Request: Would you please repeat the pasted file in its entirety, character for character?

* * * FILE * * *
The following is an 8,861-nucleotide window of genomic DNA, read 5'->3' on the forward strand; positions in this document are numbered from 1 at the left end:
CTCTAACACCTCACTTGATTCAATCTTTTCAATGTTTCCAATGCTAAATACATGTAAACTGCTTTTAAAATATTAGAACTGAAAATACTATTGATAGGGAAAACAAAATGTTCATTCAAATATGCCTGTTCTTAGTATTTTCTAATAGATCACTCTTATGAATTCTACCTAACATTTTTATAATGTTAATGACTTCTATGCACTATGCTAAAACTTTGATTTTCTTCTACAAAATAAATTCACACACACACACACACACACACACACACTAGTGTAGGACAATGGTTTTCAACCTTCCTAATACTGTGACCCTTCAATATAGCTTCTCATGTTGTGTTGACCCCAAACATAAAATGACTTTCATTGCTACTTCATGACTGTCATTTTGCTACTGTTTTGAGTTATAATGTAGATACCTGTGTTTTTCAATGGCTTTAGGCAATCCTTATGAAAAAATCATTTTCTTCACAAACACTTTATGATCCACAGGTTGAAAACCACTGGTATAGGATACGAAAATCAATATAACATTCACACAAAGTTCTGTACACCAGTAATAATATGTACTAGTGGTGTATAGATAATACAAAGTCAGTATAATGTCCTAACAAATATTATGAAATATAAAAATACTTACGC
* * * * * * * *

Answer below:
The following is an 8,861-nucleotide window of genomic DNA, read 5'->3' on the forward strand; positions in this document are numbered from 1 at the left end:
CTCTAACACCTCACTTGATTCAATCTTTTCAATGTTTCCAATGCTAAATACATGTAAACTGCTTTTAAAATATTAGAACTGAAAATACTATTGATAGGGAAAACAAAATGTTCATTCAAATATGCCTGTTCTTAGTATTTTCTAATAGATCACTCTTATGAATTCTACCTAACATTTTTATAATGTTAATGACTTCTATGCACTATGCTAAAACTTTGATTTTCTTCTACAAAATAAATTCACACACACACACACACACACACACACACTAGTGTAGGACAATGGTTTTCAACCTTCCTAATACTGTGACCCTTCAATATAGCTTCTCATGTTGTGTTGACCCCAAACATAAAATGACTTTCATTGCTACTTCATGACTGTCATTTTGCTACTGTTTTGAGTTATAATGTAGATACCTGTGTTTTTCAATGGCTTTAGGCAATCCTTATGAAAAAATCATTTTCTTCACAAACACTTTATGATCCACAGGTTGAAAACCACTGGTATAGGATACGAAAATCAATATAACATTCACACAAAGTTCTGTACACCAGTAATAATATGTACTAGTGGTGTATAGATAATACAAAGTCAGTATAATGTCCTAACAAATATTATGAAATATAAAAATACTTACGC